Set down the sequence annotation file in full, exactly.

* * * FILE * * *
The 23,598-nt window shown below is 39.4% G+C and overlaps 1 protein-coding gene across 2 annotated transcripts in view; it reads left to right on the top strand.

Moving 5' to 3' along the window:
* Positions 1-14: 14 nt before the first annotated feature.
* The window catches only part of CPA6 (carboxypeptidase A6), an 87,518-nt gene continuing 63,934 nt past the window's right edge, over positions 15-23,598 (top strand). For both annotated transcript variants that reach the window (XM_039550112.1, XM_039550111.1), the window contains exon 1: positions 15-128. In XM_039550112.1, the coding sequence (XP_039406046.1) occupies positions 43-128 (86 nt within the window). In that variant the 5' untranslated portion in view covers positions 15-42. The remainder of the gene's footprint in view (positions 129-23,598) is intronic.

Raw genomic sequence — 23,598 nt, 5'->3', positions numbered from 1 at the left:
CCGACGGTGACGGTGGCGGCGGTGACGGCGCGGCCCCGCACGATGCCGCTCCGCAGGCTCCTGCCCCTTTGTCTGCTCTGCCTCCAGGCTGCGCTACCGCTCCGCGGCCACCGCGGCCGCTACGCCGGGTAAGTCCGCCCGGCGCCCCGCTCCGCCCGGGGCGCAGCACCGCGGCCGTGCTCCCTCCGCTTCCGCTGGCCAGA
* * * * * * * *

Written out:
The 23,598-nt window shown below is 39.4% G+C and overlaps 1 protein-coding gene across 2 annotated transcripts in view; it reads left to right on the top strand.

Moving 5' to 3' along the window:
* Positions 1-14: 14 nt before the first annotated feature.
* The window catches only part of CPA6 (carboxypeptidase A6), an 87,518-nt gene continuing 63,934 nt past the window's right edge, over positions 15-23,598 (top strand). For both annotated transcript variants that reach the window (XM_039550112.1, XM_039550111.1), the window contains exon 1: positions 15-128. In XM_039550112.1, the coding sequence (XP_039406046.1) occupies positions 43-128 (86 nt within the window). In that variant the 5' untranslated portion in view covers positions 15-42. The remainder of the gene's footprint in view (positions 129-23,598) is intronic.

Raw genomic sequence — 23,598 nt, 5'->3', positions numbered from 1 at the left:
CCGACGGTGACGGTGGCGGCGGTGACGGCGCGGCCCCGCACGATGCCGCTCCGCAGGCTCCTGCCCCTTTGTCTGCTCTGCCTCCAGGCTGCGCTACCGCTCCGCGGCCACCGCGGCCGCTACGCCGGGTAAGTCCGCCCGGCGCCCCGCTCCGCCCGGGGCGCAGCACCGCGGCCGTGCTCCCTCCGCTTCCGCTGGCCAGA